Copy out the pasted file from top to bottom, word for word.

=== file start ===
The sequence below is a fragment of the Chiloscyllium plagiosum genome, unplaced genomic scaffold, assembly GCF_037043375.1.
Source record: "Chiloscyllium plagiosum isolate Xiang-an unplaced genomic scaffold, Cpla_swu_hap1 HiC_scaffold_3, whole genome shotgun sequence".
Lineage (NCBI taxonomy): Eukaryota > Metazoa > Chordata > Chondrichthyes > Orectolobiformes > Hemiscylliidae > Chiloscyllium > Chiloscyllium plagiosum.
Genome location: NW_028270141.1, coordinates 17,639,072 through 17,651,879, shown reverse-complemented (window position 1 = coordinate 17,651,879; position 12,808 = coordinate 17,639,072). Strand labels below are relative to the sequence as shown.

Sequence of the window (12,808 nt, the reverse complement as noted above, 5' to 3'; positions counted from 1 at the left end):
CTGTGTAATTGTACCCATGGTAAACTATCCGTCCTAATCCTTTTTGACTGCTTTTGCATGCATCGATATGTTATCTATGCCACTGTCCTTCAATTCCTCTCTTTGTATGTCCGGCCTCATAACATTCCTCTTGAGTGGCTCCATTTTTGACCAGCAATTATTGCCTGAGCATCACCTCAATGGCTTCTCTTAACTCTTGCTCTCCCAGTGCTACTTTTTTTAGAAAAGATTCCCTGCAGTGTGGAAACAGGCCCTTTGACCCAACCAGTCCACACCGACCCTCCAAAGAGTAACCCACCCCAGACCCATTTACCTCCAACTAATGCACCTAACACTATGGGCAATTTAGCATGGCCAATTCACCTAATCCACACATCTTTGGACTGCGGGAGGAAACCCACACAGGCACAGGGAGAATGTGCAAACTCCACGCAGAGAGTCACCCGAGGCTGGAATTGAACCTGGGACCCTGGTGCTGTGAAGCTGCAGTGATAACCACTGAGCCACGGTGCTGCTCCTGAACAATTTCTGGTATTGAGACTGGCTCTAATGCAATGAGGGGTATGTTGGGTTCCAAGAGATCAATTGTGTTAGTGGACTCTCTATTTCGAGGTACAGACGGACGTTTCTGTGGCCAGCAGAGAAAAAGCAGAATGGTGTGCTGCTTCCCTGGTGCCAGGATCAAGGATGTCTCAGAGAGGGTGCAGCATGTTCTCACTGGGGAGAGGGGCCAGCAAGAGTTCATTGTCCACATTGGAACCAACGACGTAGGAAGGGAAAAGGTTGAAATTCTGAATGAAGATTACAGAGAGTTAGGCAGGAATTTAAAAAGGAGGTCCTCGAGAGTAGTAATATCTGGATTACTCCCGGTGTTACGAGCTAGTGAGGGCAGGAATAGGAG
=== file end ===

The sequence below is a fragment of the Chiloscyllium plagiosum genome, unplaced genomic scaffold, assembly GCF_037043375.1.
Source record: "Chiloscyllium plagiosum isolate Xiang-an unplaced genomic scaffold, Cpla_swu_hap1 HiC_scaffold_3, whole genome shotgun sequence".
Lineage (NCBI taxonomy): Eukaryota > Metazoa > Chordata > Chondrichthyes > Orectolobiformes > Hemiscylliidae > Chiloscyllium > Chiloscyllium plagiosum.
Genome location: NW_028270141.1, coordinates 17,639,072 through 17,651,879, shown reverse-complemented (window position 1 = coordinate 17,651,879; position 12,808 = coordinate 17,639,072). Strand labels below are relative to the sequence as shown.

Sequence of the window (12,808 nt, the reverse complement as noted above, 5' to 3'; positions counted from 1 at the left end):
CTGTGTAATTGTACCCATGGTAAACTATCCGTCCTAATCCTTTTTGACTGCTTTTGCATGCATCGATATGTTATCTATGCCACTGTCCTTCAATTCCTCTCTTTGTATGTCCGGCCTCATAACATTCCTCTTGAGTGGCTCCATTTTTGACCAGCAATTATTGCCTGAGCATCACCTCAATGGCTTCTCTTAACTCTTGCTCTCCCAGTGCTACTTTTTTTAGAAAAGATTCCCTGCAGTGTGGAAACAGGCCCTTTGACCCAACCAGTCCACACCGACCCTCCAAAGAGTAACCCACCCCAGACCCATTTACCTCCAACTAATGCACCTAACACTATGGGCAATTTAGCATGGCCAATTCACCTAATCCACACATCTTTGGACTGCGGGAGGAAACCCACACAGGCACAGGGAGAATGTGCAAACTCCACGCAGAGAGTCACCCGAGGCTGGAATTGAACCTGGGACCCTGGTGCTGTGAAGCTGCAGTGATAACCACTGAGCCACGGTGCTGCTCCTGAACAATTTCTGGTATTGAGACTGGCTCTAATGCAATGAGGGGTATGTTGGGTTCCAAGAGATCAATTGTGTTAGTGGACTCTCTATTTCGAGGTACAGACGGACGTTTCTGTGGCCAGCAGAGAAAAAGCAGAATGGTGTGCTGCTTCCCTGGTGCCAGGATCAAGGATGTCTCAGAGAGGGTGCAGCATGTTCTCACTGGGGAGAGGGGCCAGCAAGAGTTCATTGTCCACATTGGAACCAACGACGTAGGAAGGGAAAAGGTTGAAATTCTGAATGAAGATTACAGAGAGTTAGGCAGGAATTTAAAAAGGAGGTCCTCGAGAGTAGTAATATCTGGATTACTCCCGGTGTTACGAGCTAGTGAGGGCAGGAATAGGAG